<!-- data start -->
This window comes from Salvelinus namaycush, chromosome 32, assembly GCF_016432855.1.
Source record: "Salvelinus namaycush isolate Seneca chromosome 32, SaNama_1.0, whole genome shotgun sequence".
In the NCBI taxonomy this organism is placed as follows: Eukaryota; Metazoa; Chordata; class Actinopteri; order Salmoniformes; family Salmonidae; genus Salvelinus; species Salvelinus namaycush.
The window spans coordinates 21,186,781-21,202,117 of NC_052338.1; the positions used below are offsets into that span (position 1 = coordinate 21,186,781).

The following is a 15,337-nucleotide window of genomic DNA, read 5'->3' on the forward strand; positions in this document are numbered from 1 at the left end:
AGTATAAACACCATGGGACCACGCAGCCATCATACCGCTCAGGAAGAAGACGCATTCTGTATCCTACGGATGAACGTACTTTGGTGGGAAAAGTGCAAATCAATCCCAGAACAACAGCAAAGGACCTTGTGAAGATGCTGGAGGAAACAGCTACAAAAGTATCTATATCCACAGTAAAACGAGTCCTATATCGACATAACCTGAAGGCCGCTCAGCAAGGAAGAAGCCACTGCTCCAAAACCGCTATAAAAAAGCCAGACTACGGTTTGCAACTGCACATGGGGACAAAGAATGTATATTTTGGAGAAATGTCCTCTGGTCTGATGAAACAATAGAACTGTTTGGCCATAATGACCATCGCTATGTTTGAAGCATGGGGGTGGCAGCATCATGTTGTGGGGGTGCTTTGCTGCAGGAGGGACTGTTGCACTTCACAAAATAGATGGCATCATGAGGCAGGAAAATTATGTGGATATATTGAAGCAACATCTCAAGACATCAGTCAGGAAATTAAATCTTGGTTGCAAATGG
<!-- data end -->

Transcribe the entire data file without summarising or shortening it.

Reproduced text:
This window comes from Salvelinus namaycush, chromosome 32, assembly GCF_016432855.1.
Source record: "Salvelinus namaycush isolate Seneca chromosome 32, SaNama_1.0, whole genome shotgun sequence".
In the NCBI taxonomy this organism is placed as follows: Eukaryota; Metazoa; Chordata; class Actinopteri; order Salmoniformes; family Salmonidae; genus Salvelinus; species Salvelinus namaycush.
The window spans coordinates 21,186,781-21,202,117 of NC_052338.1; the positions used below are offsets into that span (position 1 = coordinate 21,186,781).

The following is a 15,337-nucleotide window of genomic DNA, read 5'->3' on the forward strand; positions in this document are numbered from 1 at the left end:
AGTATAAACACCATGGGACCACGCAGCCATCATACCGCTCAGGAAGAAGACGCATTCTGTATCCTACGGATGAACGTACTTTGGTGGGAAAAGTGCAAATCAATCCCAGAACAACAGCAAAGGACCTTGTGAAGATGCTGGAGGAAACAGCTACAAAAGTATCTATATCCACAGTAAAACGAGTCCTATATCGACATAACCTGAAGGCCGCTCAGCAAGGAAGAAGCCACTGCTCCAAAACCGCTATAAAAAAGCCAGACTACGGTTTGCAACTGCACATGGGGACAAAGAATGTATATTTTGGAGAAATGTCCTCTGGTCTGATGAAACAATAGAACTGTTTGGCCATAATGACCATCGCTATGTTTGAAGCATGGGGGTGGCAGCATCATGTTGTGGGGGTGCTTTGCTGCAGGAGGGACTGTTGCACTTCACAAAATAGATGGCATCATGAGGCAGGAAAATTATGTGGATATATTGAAGCAACATCTCAAGACATCAGTCAGGAAATTAAATCTTGGTTGCAAATGG